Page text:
Another bucket list item complete! Neither of us are hikers by any means; in fact, neither of us have properly hiked prior to the Inca Trail, so we weren’t 100% sure what we were in for. Reaching Machu Picchu, in one piece and happy felt like a real achievement. Was it hard? At times, absolutely. Did we want to quit once or twice? Ah, yes especially when there was a torrential downpour in your eyeballs! However, the scenery, the guide and the pure determination to reach that sign that read “Welcome to Machu Picchu” kept us going.
Our bags were packed, our socks were on, the poles were ready, it was time to tackle this hike!
Where it all began
Acclimatizing to the altitude was one of the biggest pieces of advice anyone gave us. The most common city to spend a couple of days before the hike is in Cusco. Cusco is located 80km from Machu Picchu. If hiking the trail isn’t an option for you, there are many other options for visiting Machu Picchu. Check out this detailed post on the various ways to reach Machu Picchu.
Cusco was a really cool city and we really liked it. It had a lot of character, a large selection of restaurants surrounding the main plaza, stunning churches and of course the beautiful indigenous people that make up the city.
We recommend staying in Cusco for at least 2 days prior to the hike, altitude sickness is no joke and it’s not fun when you can’t breathe! It has no reflection on someone’s fitness level and can easily affect anyone of any shape or size. It doesn’t discriminate.
When to hike the Inca Trail
Machu Picchu is open all year round so there is ample opportunity to visit the magnificent site however the seasons will change the type of visit you have immensely.
The Inca trail is closed in February but Machu Picchu remains open accessible by bus, train or car. It is simply too wet to hike in February and they use this time to clean up the trail.
- High Season + dry season runs from June /July /August/ and the crowds will be in full force. You must book your Inca Trail permit at least 4 months in advance to guarantee a permit over this busy period.
- Low season + rainy season runs from November/December/January. Fewer people at Machu Picchu but you have to be prepared to conquer the rain at times.
- Best time- Either side of the region’s dry season i.e. May and October as there are fewer crowds and much drier weather conditions.
It all comes down to what you prefer, rainy and fewer crowds or crowds and sunshine?
The Green Machine
We took our trek with Alpaca Expeditions and we couldn’t have been happier with our choice. They were 100% spot on with everything. Start to finish, we couldn’t tell you a single complaint. It’s no wonder they are rated #1 on Trip Advisor.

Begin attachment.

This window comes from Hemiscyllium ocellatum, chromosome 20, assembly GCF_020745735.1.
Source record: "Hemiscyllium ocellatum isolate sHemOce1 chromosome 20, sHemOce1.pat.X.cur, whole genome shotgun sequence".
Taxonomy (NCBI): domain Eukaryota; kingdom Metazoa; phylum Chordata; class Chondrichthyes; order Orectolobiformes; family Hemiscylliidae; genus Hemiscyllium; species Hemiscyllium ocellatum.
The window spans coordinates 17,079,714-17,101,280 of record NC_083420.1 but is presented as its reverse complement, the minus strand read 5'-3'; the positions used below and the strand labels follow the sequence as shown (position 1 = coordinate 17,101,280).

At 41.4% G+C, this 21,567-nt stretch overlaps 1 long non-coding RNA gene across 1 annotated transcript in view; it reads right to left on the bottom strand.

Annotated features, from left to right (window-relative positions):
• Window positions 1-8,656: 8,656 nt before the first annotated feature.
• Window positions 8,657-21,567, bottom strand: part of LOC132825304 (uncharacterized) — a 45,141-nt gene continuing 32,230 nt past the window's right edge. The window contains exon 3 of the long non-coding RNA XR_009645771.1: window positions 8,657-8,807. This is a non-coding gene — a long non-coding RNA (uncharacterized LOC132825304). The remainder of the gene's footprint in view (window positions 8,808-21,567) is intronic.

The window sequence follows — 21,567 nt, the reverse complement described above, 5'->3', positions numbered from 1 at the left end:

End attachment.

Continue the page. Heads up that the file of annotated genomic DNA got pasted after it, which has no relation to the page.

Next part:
Each company has porters that wear a colour to represent their company and our team wore bright green. It made them easy to spot even from a far distance. Words cannot describe how unbelievable these guys are, they were just like little elves. We had a ratio of 2 porters per 1 so we felt like royalty and weren’t expecting that at all. They carried the tents, sleeping bags, pillows, food, portable toilet, supplies & 7kg of our stuff.
Before we reached each campsite they had set up our tents, made our beds, started the next meal prep, created our hand washing basins, and set the meal table. They always left camp after us but every time, ran past to get to the next camp before we arrived. With such a difficult job, they never once stopped smiling and always clapped us as we approached camp.
Our Inca Trail Packing List
- #1: Proper merino woollen socks. As gross as it sounds, one pair should be enough for your entire trek if you get proper ones. Two if just one pair creeps you out. Do not bother with cotton socks. Your feet will be miserable if you get your feet wet and during the November/December/January months, it’s inevitable.
- Waterproof jacket
- Waterproof pants
- Yoga pants/sweatpants
- 2 long sleeve shirts
- Scarf or headband
- 3 T-Shirts
- Sport shorts
- Hiking shoes
- Head Lamp
- First Aid – Hand sanitizer, tissues, band-aids, ibuprofen/nurofeon (helps with sore muscles), bug spray & sunscreen, lip cream, baby wipes (ahhhhmazing form of a shower when you can’t shower for 4 days!)
- Snacks – Don’t over pack snacks, we were fed outrageous amounts of food and barely needed our snacks.
- Camera (Duh!)
- Water bottle
- Battery Pack for our phones, photo after photo drains the battery so fast
- Positive energy!
Note: If you don’t have waterproof gear/hiking shoes or don’t want to spend the money buying them for a short period, do what we did and rent them. There are many places in Cusco where you can rent your gear and for inexpensive prices. Speedy Gonzales was where we rented ours and they had good value prices.